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A new set of deep-sea volcanic vents have been discovered in the Southern Ocean, a research team reported.

Scientists aboard the Royal Research Ship James Cook found the vents in what is the fourth discovery made by the team in three years, which suggests that deep-sea vents may be more common in the oceans than previously thought.

Using an underwater camera system, the researchers saw slender mineral spires about 10 feet (3 meters) tall, with hot water gushing from their peaks, and white mats of bacteria coating their sides. The vents are at a depth of 1,706 feet (520 m) in a newly discovered seafloor crater close to the South Sandwich Islands, a remote group of islands around 310 miles (500 kilometers) southeast of South Georgia.

"When we caught the first glimpse of the vents, the excitement was almost overwhelming," said team member Leigh Marsh, a University of Southampton graduate student who was on scientific watch at the time of the discovery.

Deep-sea vents are hot springs on the seafloor , where mineral-rich water nourishes lush colonies of microbes and deep-sea animals. In the three decades since scientists first encountered vents in the Pacific, around 250 have been discovered worldwide. Most have been found on a chain of undersea volcanoes called mid-ocean ridges, however, and very few are known around the Antarctic.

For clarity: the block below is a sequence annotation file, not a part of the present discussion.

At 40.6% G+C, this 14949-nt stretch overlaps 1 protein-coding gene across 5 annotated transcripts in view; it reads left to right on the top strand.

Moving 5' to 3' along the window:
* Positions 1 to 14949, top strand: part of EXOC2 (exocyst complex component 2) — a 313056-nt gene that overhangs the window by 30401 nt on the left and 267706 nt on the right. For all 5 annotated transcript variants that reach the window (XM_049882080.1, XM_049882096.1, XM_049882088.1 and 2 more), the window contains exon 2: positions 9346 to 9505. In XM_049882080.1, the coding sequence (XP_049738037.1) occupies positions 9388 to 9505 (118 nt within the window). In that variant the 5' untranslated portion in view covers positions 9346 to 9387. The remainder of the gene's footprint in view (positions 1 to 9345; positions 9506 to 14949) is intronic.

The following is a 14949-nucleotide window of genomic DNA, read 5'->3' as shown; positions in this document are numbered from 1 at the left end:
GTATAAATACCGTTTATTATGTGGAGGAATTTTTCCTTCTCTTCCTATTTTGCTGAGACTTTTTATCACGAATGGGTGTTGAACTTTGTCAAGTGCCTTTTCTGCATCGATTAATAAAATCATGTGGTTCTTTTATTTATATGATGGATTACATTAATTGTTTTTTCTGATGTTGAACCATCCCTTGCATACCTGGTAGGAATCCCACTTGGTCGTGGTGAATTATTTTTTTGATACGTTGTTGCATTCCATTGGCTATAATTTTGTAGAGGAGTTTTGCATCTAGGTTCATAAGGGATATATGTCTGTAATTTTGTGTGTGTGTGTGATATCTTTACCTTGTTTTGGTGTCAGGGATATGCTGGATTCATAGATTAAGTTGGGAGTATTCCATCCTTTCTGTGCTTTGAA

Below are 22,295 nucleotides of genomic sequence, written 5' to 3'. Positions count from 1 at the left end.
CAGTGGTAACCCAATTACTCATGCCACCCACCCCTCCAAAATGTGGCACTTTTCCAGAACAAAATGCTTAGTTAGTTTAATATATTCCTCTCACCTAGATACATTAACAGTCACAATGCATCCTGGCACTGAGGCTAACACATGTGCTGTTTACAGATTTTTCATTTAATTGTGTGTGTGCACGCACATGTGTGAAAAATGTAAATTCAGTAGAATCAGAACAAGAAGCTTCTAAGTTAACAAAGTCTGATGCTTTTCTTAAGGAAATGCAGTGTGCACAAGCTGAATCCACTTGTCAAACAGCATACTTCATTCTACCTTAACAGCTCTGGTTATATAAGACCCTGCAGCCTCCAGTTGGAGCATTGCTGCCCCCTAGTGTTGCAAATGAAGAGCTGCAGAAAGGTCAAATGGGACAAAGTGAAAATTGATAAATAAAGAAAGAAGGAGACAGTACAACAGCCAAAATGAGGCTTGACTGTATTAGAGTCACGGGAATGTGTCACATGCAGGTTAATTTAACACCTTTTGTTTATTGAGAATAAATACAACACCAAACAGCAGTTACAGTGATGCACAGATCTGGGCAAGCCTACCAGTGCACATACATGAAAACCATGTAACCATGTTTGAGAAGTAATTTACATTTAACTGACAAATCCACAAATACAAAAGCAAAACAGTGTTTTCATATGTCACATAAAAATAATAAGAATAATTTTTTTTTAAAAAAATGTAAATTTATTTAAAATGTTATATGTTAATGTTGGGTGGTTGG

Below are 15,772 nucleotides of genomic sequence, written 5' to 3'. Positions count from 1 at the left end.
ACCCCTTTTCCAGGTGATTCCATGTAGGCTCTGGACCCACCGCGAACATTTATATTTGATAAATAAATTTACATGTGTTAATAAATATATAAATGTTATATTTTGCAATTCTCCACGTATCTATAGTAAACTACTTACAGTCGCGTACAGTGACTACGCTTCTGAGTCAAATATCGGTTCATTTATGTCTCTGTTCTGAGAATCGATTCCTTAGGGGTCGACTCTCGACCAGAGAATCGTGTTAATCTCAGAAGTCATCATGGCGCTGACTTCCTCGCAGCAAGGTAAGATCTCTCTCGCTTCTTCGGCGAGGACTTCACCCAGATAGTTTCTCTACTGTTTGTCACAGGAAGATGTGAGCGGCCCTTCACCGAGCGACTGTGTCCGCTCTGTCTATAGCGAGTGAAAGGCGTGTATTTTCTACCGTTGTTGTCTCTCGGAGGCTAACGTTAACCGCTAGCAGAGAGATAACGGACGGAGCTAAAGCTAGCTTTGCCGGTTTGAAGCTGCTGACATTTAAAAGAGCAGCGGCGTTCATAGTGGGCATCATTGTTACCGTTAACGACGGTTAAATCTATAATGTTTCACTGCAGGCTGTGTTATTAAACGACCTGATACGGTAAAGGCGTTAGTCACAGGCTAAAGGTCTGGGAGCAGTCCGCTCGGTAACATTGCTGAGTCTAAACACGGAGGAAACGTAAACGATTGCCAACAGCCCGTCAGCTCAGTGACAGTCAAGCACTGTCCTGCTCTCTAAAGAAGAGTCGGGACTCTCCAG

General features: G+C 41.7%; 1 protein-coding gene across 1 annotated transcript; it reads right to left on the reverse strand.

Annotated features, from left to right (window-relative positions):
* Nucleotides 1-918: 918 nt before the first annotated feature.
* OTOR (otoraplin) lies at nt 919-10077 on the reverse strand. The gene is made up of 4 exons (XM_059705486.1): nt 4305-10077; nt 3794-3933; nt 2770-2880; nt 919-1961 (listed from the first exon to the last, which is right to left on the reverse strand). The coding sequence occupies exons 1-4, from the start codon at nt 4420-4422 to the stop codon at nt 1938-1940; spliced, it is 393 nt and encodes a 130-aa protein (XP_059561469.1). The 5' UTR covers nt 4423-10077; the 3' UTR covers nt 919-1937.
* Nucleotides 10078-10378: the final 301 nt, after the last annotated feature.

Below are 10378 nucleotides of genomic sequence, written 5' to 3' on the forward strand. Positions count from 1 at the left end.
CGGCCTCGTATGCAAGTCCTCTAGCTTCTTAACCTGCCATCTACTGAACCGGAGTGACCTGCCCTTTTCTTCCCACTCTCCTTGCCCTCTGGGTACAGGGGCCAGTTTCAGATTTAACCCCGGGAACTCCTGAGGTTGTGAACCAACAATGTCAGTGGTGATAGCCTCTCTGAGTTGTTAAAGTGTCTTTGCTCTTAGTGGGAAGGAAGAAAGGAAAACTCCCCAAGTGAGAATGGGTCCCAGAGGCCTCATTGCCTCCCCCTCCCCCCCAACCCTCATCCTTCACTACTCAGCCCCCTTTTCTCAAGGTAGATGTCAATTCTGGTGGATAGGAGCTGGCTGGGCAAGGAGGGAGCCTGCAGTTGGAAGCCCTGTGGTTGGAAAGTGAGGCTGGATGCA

One of the new deep sea vents.
One of the new deep sea vents.
Credit: National Oceanography Centre.

"We're finding deep-sea vents more rapidly than ever before," said team leader Paul Tyler of the University of Southampton. "And we're finding some in places other than at mid-ocean ridges, where most have been seen before."

By studying the new vents, the team hopes to understand more about the distribution and evolution of life in the deep ocean, the role that deep-sea vents play in controlling the chemistry of the oceans, and the diversity of microbes that thrive in different conditions beneath the waves.

The researchers were exploring so-called Adventure Caldera, a craterlike hole in the seafloor 1.8 miles (3 km) across and 0.5 miles (750 m) deep at its deepest point. Despite its size, Adventure Caldera was only discovered last year by geophysicists from the British Antarctic Survey.

The current expedition is scheduled to end in Punta Arenas, Chile, on Feb. 22.